In Pennsylvania, the methods for terminating parental rights are two-fold. First, he could voluntarily terminate his rights by signing a document saying the same, and you could present that to the court with your petition to terminate his rights. The second way is to involuntarily terminate his rights by your petition requesting same - you then would use all your evidence you described in your question for the reasons why he should not be the father.
In Pennsylvania, the court would generally not terminate a father's rights to a child unless there was another father to step into his place, so this would be a stumbling block for you. I suggest you contact a family law attorney in the county where you reside in order to get the answers you need. You should act quickly while he is stating that he has no interest in the child and is not paying child support. Over time, his actions may change, and this might make it more difficult to terminate his rights.
The answer we have provided to you question does not establish an attorney client relationship between myself, Connie J. Merwine or our Firm MHK Attorneys. To get a full and complete answer to your question you should personally consult with a lawyer.
In Georgia, it is well established that terminating parental rights in a private action should only be in connection with an adoption (like a step-parent adoption), which would be filed in Superior Court. One of the main reasons is that often, a surrender of rights is used as a way to get out of paying child support, which is against public policy.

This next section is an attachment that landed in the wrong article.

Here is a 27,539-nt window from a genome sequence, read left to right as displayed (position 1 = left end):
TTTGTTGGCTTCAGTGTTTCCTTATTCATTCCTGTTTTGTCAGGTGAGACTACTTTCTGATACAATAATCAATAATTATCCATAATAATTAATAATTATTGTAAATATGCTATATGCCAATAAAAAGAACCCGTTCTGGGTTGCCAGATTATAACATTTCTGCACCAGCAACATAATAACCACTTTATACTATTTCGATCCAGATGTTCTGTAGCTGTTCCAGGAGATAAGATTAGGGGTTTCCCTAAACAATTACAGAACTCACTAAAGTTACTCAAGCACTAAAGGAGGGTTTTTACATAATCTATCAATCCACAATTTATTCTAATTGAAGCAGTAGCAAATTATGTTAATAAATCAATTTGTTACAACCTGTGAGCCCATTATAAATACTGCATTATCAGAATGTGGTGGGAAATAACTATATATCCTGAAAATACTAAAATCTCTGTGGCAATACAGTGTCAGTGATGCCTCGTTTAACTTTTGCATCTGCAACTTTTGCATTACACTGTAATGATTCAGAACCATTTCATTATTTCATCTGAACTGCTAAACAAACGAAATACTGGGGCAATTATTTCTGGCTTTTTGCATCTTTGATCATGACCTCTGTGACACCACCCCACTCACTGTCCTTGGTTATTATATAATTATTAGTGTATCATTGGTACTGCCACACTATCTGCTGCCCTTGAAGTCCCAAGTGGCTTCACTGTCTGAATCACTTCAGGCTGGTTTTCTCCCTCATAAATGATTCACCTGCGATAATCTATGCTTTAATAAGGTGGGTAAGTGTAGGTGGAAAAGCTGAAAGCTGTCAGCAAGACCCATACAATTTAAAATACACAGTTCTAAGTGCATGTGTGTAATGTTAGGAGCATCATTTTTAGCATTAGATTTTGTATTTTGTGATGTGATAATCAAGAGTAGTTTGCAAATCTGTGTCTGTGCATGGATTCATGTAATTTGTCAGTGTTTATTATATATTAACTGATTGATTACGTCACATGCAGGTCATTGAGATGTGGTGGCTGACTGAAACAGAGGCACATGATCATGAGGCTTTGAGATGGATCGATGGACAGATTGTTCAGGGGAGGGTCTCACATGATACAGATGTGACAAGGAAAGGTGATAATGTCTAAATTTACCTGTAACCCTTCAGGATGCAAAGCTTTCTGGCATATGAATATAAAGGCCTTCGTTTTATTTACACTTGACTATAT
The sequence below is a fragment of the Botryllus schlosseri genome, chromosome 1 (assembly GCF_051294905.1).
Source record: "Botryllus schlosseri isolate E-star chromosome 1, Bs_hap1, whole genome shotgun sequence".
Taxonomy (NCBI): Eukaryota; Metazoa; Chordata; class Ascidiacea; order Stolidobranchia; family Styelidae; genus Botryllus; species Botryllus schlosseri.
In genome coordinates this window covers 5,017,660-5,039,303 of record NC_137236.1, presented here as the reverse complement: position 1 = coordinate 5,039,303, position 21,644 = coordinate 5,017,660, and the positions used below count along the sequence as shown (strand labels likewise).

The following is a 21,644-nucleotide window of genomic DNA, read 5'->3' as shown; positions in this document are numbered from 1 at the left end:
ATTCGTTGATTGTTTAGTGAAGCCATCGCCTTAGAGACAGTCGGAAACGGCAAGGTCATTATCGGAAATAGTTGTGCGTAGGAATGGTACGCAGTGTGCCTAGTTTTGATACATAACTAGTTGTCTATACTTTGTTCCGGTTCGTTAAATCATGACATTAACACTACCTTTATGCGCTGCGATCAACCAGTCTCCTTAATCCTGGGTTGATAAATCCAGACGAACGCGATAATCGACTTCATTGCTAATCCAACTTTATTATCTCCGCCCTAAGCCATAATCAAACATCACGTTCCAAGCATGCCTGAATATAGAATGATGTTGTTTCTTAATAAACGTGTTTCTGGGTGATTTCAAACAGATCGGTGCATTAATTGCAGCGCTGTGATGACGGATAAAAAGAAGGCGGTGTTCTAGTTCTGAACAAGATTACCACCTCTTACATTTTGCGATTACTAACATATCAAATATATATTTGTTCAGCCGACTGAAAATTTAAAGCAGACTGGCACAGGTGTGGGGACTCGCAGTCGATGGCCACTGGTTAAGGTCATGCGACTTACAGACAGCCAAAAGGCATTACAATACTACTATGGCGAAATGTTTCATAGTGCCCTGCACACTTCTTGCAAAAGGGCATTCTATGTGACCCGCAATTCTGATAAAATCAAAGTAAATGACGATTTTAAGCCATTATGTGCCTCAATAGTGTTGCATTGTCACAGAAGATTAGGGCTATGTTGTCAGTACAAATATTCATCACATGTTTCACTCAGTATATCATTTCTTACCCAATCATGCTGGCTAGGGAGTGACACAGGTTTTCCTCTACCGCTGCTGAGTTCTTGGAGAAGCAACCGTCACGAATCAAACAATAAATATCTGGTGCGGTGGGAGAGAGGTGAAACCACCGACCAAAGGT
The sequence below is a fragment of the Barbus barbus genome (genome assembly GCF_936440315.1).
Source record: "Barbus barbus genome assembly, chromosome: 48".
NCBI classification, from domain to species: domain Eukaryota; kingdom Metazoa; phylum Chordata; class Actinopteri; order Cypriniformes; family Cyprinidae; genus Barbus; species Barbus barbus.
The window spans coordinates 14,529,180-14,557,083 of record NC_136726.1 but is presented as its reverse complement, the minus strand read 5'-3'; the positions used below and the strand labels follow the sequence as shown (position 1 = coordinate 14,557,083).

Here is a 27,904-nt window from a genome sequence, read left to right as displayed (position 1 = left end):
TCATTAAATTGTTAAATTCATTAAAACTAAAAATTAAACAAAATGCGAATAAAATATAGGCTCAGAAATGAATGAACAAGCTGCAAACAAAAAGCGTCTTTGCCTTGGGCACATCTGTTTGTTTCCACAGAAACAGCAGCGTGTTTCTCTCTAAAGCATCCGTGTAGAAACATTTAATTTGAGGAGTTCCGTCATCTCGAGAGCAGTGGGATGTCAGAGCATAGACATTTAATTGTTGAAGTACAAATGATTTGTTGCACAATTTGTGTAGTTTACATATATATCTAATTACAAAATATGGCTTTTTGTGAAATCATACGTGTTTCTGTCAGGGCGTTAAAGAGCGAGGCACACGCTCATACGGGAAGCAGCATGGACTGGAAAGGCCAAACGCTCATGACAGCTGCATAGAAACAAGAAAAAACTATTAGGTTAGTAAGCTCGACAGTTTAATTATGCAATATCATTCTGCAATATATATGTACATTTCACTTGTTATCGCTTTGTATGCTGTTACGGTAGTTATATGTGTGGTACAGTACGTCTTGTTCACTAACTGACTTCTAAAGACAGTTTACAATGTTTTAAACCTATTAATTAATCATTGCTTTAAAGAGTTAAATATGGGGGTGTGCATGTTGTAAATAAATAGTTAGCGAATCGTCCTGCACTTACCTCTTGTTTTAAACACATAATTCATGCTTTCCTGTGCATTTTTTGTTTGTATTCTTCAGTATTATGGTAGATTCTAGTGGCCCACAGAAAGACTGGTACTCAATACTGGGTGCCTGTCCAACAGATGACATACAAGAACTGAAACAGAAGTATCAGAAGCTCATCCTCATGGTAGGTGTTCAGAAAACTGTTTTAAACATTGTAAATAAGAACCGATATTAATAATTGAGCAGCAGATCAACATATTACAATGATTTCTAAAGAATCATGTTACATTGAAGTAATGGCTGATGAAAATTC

The Department of Family and Children Services (DFCS) has the ability to petition for a termination of parental rights without a pending adoption, but only in Juvenile Court, and only if there is a current deprivation action involving the child.
If the only thing connecting him to the child is an open child support case, then he has not even been declared the legal father. He is only the biological father through the establishment of paternity (for the purposes of child support). If he is not the legal father, he has no rights to custody, visitation, or access to any records involving the child. In effect, all he has the right to do is pay child support and if he doesn't, he could go to jail.
Since he pays through the child support recovery, you really don't have to have anything to do with him anyway if that's the way he wants it.
How financially capable is he? Would he be willing/able to pay a lump sum child support amount in exchange for some "consideration" on your end - i.e. providing him with the proper documents to Surrender his rights? Truthfully, one cannot sign away the obligation to pay child support through a Surrender, but he may not know that. The right to child support is held by the child alone.
Otherwise, the other attorneys are correct. Without an open Juvenile Court case alleging abuse or neglect by the primary guardian, the only way to terminate his parental rights is to file a Petition for Adoption on behalf of a person who is willing to take his place as parent. Best of luck to you and your child.
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